This Article proceeds as follows. Part I provides the doctrinal background. It analyzes T.L.O., its holding regarding searches by school officials without law enforcement entanglement, and its implications for cases involving such entanglement. Part I also explores how subsequent Supreme Court school-search cases address related issues but do not change the underlying analysis, and explains and critiques the majority rule. Part II summarizes the post-T.L.O. growth of SROs and critiques of SROs' roles as fueling the school-to-prison pipeline. Part III describes and illustrates the recent reforms that draw lines between law enforcement and school discipline, and limit SROs' role to law enforcement functions. Part IV argues that these reforms require reexamination of state rules permitting SRO searches under reasonable suspicion rather than probable cause and without a warrant. Finally, Part V explores relatively narrow options to permit authorities to search for weapons at school to keep schools safe without raising the same school-to-prison pipeline concerns as broader permission for SRO searches.
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The present decade has seen many promising reforms of the school-to-prison pipeline, especially reforms to keep SROs out of school discipline and thus reduce the number of incidents in which law enforcement involvement can transform school disciplinary matters into delinquency cases. Other elements of the pipeline remain in need of reform, including the rule applied in a majority of states permitting SROs to use reduced Fourth Amendment standards to search students at school.
Most state courts have upheld school searches entangled with law enforcement based on a particular understanding of SROs' roles. In Fourth Amendment cases, courts conceived of SROs as either entirely equivalent to school officials or as functionally equivalent--that when they were involved in searches, it was to assist school officials and, implicitly, their involvement did not change the character of the search and justified application of T.L.O.'s relaxed search standard. This analysis drew a line between SROs and other law enforcement officers based on the idea that SROs' unique duties and collaboration with school officials made their searches more like school officials' searches than law enforcement searches. This line ignored the law enforcement consequences that flowed from such searches, but it did reflect the reality that SROs acted for both school disciplinary and law enforcement purposes. That reality was reflected in rules empowering SROs to impose school disciplinary consequences and policies and practices permitting SROs to become involved in school disciplinary matters.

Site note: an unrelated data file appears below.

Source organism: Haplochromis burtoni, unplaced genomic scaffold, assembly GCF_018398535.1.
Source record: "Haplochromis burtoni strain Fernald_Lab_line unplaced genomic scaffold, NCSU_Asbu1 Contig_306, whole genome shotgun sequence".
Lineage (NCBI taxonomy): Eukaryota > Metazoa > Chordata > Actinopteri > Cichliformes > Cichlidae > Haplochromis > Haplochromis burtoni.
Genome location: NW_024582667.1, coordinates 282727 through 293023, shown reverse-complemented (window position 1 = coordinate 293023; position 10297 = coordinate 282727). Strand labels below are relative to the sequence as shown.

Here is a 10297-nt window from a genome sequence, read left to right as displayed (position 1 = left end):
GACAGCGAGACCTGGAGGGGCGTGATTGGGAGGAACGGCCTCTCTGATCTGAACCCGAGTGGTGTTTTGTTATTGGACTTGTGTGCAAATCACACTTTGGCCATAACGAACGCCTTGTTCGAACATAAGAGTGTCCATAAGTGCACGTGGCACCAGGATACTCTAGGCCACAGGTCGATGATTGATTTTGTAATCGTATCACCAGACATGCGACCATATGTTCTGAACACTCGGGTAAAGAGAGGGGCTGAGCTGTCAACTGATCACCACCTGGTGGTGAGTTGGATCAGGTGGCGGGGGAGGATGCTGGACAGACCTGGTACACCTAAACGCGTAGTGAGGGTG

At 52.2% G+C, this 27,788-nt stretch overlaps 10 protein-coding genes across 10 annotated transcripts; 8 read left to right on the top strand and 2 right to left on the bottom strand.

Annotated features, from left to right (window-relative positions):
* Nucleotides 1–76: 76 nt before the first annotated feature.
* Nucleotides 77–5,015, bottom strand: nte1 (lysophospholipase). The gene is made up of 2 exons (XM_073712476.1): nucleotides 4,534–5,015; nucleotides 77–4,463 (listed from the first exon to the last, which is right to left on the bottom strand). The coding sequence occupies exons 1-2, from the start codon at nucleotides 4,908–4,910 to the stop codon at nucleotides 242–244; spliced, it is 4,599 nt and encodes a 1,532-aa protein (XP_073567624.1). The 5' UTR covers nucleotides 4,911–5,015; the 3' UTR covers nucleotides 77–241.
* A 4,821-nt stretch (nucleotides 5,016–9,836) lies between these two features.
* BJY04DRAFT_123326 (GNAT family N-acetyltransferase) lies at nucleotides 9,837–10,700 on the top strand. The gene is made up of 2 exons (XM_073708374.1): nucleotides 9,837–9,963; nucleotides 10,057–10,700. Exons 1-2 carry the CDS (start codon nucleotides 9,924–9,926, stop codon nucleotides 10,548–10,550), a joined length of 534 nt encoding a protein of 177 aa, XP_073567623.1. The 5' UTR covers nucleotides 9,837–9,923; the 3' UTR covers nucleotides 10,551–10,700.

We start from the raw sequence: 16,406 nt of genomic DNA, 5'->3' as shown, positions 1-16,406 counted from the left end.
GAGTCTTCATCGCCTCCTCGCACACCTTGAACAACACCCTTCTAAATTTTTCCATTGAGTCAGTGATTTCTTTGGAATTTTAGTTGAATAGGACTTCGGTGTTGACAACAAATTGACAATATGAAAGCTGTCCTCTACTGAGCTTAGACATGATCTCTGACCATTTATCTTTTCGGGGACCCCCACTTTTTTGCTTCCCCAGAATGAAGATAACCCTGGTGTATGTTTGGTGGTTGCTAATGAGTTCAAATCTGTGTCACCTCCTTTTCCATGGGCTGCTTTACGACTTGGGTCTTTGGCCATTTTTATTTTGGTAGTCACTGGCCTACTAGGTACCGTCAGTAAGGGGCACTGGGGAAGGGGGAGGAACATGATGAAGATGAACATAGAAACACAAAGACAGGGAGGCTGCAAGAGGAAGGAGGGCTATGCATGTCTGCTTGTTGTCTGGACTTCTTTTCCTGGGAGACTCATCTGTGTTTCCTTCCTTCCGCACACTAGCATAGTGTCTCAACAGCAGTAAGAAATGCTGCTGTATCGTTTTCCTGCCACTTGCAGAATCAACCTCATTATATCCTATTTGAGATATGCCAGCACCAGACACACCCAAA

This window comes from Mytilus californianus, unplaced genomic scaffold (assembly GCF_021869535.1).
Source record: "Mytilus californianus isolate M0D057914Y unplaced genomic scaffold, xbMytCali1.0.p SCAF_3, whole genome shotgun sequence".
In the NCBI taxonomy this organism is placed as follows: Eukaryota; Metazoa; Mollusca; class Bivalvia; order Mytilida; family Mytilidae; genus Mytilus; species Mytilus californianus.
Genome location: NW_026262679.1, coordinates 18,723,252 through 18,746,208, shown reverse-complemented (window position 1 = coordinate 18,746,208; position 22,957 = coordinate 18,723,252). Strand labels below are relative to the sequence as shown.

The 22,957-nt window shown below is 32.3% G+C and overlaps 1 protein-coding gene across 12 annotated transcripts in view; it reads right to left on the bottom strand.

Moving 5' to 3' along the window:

More recent reforms have drawn a new line between school officials and SROs. The former are the primary actors responsible for a school's learning environment and school discipline, with a range of authorities limiting when SROs can become involved. SRO involvement is limited to more traditional police action--to enforce criminal laws and respond to incidents that threaten the immediate safety of one or more people (incidents that often, if not usually, involve some kind of criminal law violation). Where this new line exists--it is well developed in some jurisdictions, and emerging in others--it requires a reevaluation of Fourth Amendment law. This line shows that courts can no longer rationally see SROs as school officials, and it shows that involving SROs transforms an investigation from school discipline to law enforcement. This line clarifies that the programmatic purpose of SRO-involved searches is to enforce criminal law and that normal Fourth Amendment standards governing law enforcement must apply.
Associate Professor, University of South Carolina School of Law.